I think the answer might lie in the history of the coats and their marketing, which has wrapped up two distinct and dissonant ideas under the same white and red badge. Canada Goose started out as, above all, a practical brand. It was worn as a uniform by police officers and Canadian mounties. A choice piece of clothing for the working class who were outside for extended periods of time in freezing cold temperatures (mind you that the state paid for the outerwear, not the workers themselves.) The coats were also, notably, worn by researchers on a 1980s expedition to Antarctica (hence the patches’ distinctive phrase “Canada Goose Arctic Program”). In these ways, Canada Goose cemented itself as a deeply practical brand. And I can’t deny that the coats are well made and warm. Not that I’ve ever worn one, but given their impressive history, it must be so.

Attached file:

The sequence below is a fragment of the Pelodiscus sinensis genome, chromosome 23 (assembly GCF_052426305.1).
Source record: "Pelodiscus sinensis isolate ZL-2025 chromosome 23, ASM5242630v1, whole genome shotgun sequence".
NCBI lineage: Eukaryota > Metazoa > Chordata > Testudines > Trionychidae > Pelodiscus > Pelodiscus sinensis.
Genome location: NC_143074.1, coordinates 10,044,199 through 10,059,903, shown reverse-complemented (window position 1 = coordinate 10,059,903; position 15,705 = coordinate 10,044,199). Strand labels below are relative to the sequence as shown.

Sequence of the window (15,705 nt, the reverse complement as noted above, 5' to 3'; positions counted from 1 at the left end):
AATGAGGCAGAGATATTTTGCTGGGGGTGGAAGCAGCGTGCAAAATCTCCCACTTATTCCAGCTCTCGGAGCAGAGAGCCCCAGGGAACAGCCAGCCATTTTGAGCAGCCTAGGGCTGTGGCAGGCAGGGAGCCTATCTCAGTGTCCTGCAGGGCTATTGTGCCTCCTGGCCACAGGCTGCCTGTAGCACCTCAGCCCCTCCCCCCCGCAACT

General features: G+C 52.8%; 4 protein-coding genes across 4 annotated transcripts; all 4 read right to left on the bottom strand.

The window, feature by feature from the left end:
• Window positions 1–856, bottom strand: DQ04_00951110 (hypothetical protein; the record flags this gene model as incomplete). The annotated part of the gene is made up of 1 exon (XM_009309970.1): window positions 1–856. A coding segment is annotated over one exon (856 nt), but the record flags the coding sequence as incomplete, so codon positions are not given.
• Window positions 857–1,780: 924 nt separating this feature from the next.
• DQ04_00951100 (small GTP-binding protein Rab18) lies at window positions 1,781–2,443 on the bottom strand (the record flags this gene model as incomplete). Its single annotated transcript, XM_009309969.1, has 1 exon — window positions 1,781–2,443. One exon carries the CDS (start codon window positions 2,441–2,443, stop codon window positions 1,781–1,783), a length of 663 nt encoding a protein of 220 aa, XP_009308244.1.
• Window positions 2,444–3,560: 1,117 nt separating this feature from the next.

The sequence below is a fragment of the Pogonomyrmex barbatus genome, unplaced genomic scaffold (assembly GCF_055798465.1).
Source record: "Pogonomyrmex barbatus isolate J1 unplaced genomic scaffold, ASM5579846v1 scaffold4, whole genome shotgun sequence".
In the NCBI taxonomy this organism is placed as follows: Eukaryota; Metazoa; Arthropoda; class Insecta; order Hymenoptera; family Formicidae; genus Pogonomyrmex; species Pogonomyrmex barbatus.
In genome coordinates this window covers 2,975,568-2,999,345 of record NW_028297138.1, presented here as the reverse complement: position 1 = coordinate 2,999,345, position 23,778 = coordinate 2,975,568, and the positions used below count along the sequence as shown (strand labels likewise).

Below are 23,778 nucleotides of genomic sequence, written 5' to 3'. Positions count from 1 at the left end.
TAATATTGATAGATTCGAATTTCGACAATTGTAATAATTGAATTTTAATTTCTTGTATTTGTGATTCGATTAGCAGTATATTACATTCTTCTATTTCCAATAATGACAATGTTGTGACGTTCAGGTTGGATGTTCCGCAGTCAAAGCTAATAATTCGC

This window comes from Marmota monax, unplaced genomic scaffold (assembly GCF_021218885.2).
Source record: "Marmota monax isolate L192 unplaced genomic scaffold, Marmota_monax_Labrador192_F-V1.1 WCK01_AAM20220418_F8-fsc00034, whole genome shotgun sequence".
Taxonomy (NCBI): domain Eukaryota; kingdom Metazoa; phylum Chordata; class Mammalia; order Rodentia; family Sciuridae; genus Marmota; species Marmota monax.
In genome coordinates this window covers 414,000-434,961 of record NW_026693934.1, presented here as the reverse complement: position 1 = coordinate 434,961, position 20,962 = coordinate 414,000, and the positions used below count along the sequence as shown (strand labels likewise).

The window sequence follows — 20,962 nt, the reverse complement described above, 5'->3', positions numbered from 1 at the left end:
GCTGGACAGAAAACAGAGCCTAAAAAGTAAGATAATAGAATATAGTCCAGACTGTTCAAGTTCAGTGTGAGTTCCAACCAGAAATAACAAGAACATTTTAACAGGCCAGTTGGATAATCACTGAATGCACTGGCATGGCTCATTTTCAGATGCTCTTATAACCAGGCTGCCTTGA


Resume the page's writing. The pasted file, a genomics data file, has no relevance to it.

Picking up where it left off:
But the criticism of Canada Goose doesn’t center around wealthy liberal arts students appropriating piece of clothing that was traditionally worn by working-class people (if that were the case there would be an uproar over the number of people wearing Carhartt and Doc Martens). Rather, the coats have become a site of class conflict and are criticized on the basis that they’re a needless status symbol, that wearers want you to know about their wealth. Look no further than the 2013 Sundance Festival where the company passed out a number of the coats to film-makers and actors. They quickly followed this up with Kate Upton’s appearance on the cover of Sports Illustrated in 2013. Upton appears wearing a swimsuit (supposedly, since you can’t quite see it in the photo) with a Canada Goose jacket draped over her otherwise exposed body. This is an early example of a very intentional luxury marketing on the part of the lovely people at Canada Goose. Since then, Canada Goose has made a number of strategic marketing choices in order to align itself with celebrities and musical artists, bringing the coat into the public eye and marking it as a symbol of wealth and status. Like other status brands (say Supreme or Gucci), Canada Goose has a striking and easily identifiable logo, making it easier to spot (and target) than other lesser known luxury items.